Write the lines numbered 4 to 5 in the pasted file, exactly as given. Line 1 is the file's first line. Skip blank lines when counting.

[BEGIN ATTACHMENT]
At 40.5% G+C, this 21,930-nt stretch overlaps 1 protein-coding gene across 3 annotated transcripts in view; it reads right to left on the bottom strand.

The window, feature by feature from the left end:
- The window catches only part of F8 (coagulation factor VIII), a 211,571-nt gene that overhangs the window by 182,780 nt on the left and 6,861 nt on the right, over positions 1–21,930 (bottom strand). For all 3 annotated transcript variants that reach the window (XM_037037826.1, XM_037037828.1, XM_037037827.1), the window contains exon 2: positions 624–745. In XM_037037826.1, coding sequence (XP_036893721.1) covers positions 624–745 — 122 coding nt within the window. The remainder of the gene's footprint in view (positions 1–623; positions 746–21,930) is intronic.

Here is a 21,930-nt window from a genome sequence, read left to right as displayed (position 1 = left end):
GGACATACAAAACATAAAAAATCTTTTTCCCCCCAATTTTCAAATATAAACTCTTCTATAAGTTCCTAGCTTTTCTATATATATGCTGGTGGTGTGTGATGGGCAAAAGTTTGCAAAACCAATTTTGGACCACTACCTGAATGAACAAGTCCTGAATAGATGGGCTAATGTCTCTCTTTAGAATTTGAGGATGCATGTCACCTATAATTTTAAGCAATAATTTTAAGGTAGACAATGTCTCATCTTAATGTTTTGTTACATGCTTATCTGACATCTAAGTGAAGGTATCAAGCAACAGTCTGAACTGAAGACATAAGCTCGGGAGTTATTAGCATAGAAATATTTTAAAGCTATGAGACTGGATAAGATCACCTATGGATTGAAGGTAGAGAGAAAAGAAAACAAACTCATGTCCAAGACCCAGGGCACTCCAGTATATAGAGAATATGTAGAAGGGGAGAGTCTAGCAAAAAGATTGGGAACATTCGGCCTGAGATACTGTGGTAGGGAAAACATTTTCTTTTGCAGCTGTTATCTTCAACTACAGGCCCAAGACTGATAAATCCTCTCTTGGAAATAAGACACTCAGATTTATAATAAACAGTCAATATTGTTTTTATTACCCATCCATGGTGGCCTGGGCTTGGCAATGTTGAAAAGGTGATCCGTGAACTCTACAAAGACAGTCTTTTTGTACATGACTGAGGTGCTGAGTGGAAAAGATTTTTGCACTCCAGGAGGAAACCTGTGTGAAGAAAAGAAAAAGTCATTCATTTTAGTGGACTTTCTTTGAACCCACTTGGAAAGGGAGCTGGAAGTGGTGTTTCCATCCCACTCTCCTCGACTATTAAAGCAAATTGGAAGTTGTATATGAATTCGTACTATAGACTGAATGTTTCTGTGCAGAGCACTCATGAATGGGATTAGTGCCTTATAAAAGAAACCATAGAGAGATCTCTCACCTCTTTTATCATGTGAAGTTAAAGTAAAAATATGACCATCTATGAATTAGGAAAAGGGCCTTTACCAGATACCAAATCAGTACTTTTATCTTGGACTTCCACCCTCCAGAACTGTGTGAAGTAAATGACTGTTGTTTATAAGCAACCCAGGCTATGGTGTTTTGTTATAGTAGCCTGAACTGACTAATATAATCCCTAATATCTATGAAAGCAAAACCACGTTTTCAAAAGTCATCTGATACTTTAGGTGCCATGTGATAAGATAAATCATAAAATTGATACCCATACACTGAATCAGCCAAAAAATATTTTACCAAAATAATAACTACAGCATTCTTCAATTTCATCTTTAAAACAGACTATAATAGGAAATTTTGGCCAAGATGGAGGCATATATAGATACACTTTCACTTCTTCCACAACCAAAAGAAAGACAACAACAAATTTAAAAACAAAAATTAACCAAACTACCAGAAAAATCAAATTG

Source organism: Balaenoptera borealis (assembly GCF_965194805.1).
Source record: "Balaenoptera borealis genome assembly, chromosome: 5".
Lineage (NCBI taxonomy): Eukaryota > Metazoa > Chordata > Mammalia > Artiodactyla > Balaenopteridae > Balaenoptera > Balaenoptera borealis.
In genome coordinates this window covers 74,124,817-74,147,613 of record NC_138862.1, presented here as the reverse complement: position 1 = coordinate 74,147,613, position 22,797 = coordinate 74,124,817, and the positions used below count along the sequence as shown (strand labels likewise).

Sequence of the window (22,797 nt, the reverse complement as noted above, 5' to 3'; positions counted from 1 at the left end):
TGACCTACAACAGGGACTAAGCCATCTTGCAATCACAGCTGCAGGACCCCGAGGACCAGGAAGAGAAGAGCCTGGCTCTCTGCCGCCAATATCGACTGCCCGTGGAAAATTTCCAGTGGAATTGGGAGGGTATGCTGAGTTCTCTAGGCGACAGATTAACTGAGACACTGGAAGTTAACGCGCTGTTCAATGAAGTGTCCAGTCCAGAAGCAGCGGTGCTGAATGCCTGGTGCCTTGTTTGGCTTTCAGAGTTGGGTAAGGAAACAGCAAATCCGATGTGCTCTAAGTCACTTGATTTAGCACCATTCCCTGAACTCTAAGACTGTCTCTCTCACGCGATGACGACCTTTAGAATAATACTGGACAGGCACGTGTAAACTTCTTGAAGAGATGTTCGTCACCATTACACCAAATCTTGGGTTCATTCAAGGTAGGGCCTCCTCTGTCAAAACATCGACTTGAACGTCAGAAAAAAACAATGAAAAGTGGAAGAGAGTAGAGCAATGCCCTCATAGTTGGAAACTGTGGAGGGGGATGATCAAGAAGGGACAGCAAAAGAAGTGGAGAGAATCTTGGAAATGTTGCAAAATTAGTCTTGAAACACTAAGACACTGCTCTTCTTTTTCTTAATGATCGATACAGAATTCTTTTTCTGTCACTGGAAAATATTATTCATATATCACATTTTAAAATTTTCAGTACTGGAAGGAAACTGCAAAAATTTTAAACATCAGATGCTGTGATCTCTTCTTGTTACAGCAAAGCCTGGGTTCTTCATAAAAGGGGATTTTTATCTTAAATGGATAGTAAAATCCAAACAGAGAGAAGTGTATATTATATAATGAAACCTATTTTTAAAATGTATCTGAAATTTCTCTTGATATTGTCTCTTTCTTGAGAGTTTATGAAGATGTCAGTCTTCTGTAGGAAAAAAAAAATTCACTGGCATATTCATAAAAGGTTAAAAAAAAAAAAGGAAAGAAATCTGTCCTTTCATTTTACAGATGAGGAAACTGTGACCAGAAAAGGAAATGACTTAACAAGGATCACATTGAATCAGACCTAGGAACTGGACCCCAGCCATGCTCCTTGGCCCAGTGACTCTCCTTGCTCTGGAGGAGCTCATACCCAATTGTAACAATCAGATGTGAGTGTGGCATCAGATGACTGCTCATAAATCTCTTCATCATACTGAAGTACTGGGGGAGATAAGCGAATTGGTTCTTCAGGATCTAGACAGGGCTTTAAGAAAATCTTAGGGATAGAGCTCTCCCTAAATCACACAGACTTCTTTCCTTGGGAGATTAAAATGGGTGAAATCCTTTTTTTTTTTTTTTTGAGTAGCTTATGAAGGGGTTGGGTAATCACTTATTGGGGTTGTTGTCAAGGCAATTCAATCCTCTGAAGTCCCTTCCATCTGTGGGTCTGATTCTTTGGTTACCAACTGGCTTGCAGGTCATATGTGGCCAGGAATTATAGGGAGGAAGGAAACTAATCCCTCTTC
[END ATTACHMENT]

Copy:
Here is a 21,930-nt window from a genome sequence, read left to right as displayed (position 1 = left end):
GGACATACAAAACATAAAAAATCTTTTTCCCCCCAATTTTCAAATATAAACTCTTCTATAAGTTCCTAGCTTTTCTATATATATGCTGGTGGTGTGTGATGGGCAAAAGTTTGCAAAACCAATTTTGGACCACTACCTGAATGAACAAGTCCTGAATAGATGGGCTAATGTCTCTCTTTAGAATTTGAGGATGCATGTCACCTATAATTTTAAGCAATAATTTTAAGGTAGACAATGTCTCATCTTAATGTTTTGTTACATGCTTATCTGACATCTAAGTGAAGGTATCAAGCAACAGTCTGAACTGAAGACATAAGCTCGGGAGTTATTAGCATAGAAATATTTTAAAGCTATGAGACTGGATAAGATCACCTATGGATTGAAGGTAGAGAGAAAAGAAAACAAACTCATGTCCAAGACCCAGGGCACTCCAGTATATAGAGAATATGTAGAAGGGGAGAGTCTAGCAAAAAGATTGGGAACATTCGGCCTGAGATACTGTGGTAGGGAAAACATTTTCTTTTGCAGCTGTTATCTTCAACTACAGGCCCAAGACTGATAAATCCTCTCTTGGAAATAAGACACTCAGATTTATAATAAACAGTCAATATTGTTTTTATTACCCATCCATGGTGGCCTGGGCTTGGCAATGTTGAAAAGGTGATCCGTGAACTCTACAAAGACAGTCTTTTTGTACATGACTGAGGTGCTGAGTGGAAAAGATTTTTGCACTCCAGGAGGAAACCTGTGTGAAGAAAAGAAAAAGTCATTCATTTTAGTGGACTTTCTTTGAACCCACTTGGAAAGGGAGCTGGAAGTGGTGTTTCCATCCCACTCTCCTCGACTATTAAAGCAAATTGGAAGTTGTATATGAATTCGTACTATAGACTGAATGTTTCTGTGCAGAGCACTCATGAATGGGATTAGTGCCTTATAAAAGAAACCATAGAGAGATCTCTCACCTCTTTTATCATGTGAAGTTAAAGTAAAAATATGACCATCTATGAATTAGGAAAAGGGCCTTTACCAGATACCAAATCAGTACTTTTATCTTGGACTTCCACCCTCCAGAACTGTGTGAAGTAAATGACTGTTGTTTATAAGCAACCCAGGCTATGGTGTTTTGTTATAGTAGCCTGAACTGACTAATATAATCCCTAATATCTATGAAAGCAAAACCACGTTTTCAAAAGTCATCTGATACTTTAGGTGCCATGTGATAAGATAAATCATAAAATTGATACCCATACACTGAATCAGCCAAAAAATATTTTACCAAAATAATAACTACAGCATTCTTCAATTTCATCTTTAAAACAGACTATAATAGGAAATTTTGGCCAAGATGGAGGCATATATAGATACACTTTCACTTCTTCCACAACCAAAAGAAAGACAACAACAAATTTAAAAACAAAAATTAACCAAACTACCAGAAAAATCAAATTG